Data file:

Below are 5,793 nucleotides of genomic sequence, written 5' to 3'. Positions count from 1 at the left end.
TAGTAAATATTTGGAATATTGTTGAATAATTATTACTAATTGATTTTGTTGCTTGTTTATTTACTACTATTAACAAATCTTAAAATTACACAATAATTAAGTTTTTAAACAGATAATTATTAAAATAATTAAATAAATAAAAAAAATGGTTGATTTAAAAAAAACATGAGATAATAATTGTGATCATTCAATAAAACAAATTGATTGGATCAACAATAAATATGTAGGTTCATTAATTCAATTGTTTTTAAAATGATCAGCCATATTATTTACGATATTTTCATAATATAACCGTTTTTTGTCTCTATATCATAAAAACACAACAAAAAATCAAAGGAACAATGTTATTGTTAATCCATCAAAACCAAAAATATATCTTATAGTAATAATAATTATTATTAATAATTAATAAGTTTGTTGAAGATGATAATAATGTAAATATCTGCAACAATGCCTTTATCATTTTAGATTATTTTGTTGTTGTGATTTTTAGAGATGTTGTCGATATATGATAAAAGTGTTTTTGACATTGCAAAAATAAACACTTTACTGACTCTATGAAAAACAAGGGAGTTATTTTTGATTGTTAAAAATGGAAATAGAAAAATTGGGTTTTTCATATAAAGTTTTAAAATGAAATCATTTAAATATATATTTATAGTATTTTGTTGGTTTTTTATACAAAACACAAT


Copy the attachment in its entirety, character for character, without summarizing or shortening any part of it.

Below are 5,793 nucleotides of genomic sequence, written 5' to 3'. Positions count from 1 at the left end.
TAGTAAATATTTGGAATATTGTTGAATAATTATTACTAATTGATTTTGTTGCTTGTTTATTTACTACTATTAACAAATCTTAAAATTACACAATAATTAAGTTTTTAAACAGATAATTATTAAAATAATTAAATAAATAAAAAAAATGGTTGATTTAAAAAAAACATGAGATAATAATTGTGATCATTCAATAAAACAAATTGATTGGATCAACAATAAATATGTAGGTTCATTAATTCAATTGTTTTTAAAATGATCAGCCATATTATTTACGATATTTTCATAATATAACCGTTTTTTGTCTCTATATCATAAAAACACAACAAAAAATCAAAGGAACAATGTTATTGTTAATCCATCAAAACCAAAAATATATCTTATAGTAATAATAATTATTATTAATAATTAATAAGTTTGTTGAAGATGATAATAATGTAAATATCTGCAACAATGCCTTTATCATTTTAGATTATTTTGTTGTTGTGATTTTTAGAGATGTTGTCGATATATGATAAAAGTGTTTTTGACATTGCAAAAATAAACACTTTACTGACTCTATGAAAAACAAGGGAGTTATTTTTGATTGTTAAAAATGGAAATAGAAAAATTGGGTTTTTCATATAAAGTTTTAAAATGAAATCATTTAAATATATATTTATAGTATTTTGTTGGTTTTTTATACAAAACACAAT